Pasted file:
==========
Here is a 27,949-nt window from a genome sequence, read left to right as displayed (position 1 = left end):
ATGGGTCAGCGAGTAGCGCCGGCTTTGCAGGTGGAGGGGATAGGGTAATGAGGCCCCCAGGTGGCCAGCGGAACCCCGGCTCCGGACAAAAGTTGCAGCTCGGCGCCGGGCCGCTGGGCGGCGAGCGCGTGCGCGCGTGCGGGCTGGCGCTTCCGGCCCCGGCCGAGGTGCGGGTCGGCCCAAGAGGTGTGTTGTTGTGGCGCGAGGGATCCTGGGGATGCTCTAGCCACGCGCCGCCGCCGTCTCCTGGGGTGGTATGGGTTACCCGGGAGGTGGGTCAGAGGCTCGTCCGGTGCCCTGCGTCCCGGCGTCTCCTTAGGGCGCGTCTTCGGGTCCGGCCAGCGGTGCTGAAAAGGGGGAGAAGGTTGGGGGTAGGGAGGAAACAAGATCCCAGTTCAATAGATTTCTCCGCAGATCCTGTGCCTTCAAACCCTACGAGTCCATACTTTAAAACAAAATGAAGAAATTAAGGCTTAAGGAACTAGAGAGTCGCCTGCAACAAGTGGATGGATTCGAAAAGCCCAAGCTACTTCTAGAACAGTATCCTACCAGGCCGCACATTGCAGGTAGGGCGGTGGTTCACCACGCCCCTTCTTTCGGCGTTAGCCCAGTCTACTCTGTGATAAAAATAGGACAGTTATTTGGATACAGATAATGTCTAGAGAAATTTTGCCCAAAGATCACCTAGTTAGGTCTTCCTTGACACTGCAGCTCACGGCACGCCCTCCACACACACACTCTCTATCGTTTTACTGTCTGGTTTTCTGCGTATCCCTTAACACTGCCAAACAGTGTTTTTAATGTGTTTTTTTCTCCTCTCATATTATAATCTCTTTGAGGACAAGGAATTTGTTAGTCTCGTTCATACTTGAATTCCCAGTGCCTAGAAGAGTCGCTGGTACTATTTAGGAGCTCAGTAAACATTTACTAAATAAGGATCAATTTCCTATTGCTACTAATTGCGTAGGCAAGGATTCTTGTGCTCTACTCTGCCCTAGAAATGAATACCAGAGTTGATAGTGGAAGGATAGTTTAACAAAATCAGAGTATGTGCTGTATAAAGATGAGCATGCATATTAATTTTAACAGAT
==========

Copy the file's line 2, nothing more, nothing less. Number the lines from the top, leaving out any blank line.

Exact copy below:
ATGGGTCAGCGAGTAGCGCCGGCTTTGCAGGTGGAGGGGATAGGGTAATGAGGCCCCCAGGTGGCCAGCGGAACCCCGGCTCCGGACAAAAGTTGCAGCTCGGCGCCGGGCCGCTGGGCGGCGAGCGCGTGCGCGCGTGCGGGCTGGCGCTTCCGGCCCCGGCCGAGGTGCGGGTCGGCCCAAGAGGTGTGTTGTTGTGGCGCGAGGGATCCTGGGGATGCTCTAGCCACGCGCCGCCGCCGTCTCCTGGGGTGGTATGGGTTACCCGGGAGGTGGGTCAGAGGCTCGTCCGGTGCCCTGCGTCCCGGCGTCTCCTTAGGGCGCGTCTTCGGGTCCGGCCAGCGGTGCTGAAAAGGGGGAGAAGGTTGGGGGTAGGGAGGAAACAAGATCCCAGTTCAATAGATTTCTCCGCAGATCCTGTGCCTTCAAACCCTACGAGTCCATACTTTAAAACAAAATGAAGAAATTAAGGCTTAAGGAACTAGAGAGTCGCCTGCAACAAGTGGATGGATTCGAAAAGCCCAAGCTACTTCTAGAACAGTATCCTACCAGGCCGCACATTGCAGGTAGGGCGGTGGTTCACCACGCCCCTTCTTTCGGCGTTAGCCCAGTCTACTCTGTGATAAAAATAGGACAGTTATTTGGATACAGATAATGTCTAGAGAAATTTTGCCCAAAGATCACCTAGTTAGGTCTTCCTTGACACTGCAGCTCACGGCACGCCCTCCACACACACACTCTCTATCGTTTTACTGTCTGGTTTTCTGCGTATCCCTTAACACTGCCAAACAGTGTTTTTAATGTGTTTTTTTCTCCTCTCATATTATAATCTCTTTGAGGACAAGGAATTTGTTAGTCTCGTTCATACTTGAATTCCCAGTGCCTAGAAGAGTCGCTGGTACTATTTAGGAGCTCAGTAAACATTTACTAAATAAGGATCAATTTCCTATTGCTACTAATTGCGTAGGCAAGGATTCTTGTGCTCTACTCTGCCCTAGAAATGAATACCAGAGTTGATAGTGGAAGGATAGTTTAACAAAATCAGAGTATGTGCTGTATAAAGATGAGCATGCATATTAATTTTAACAGAT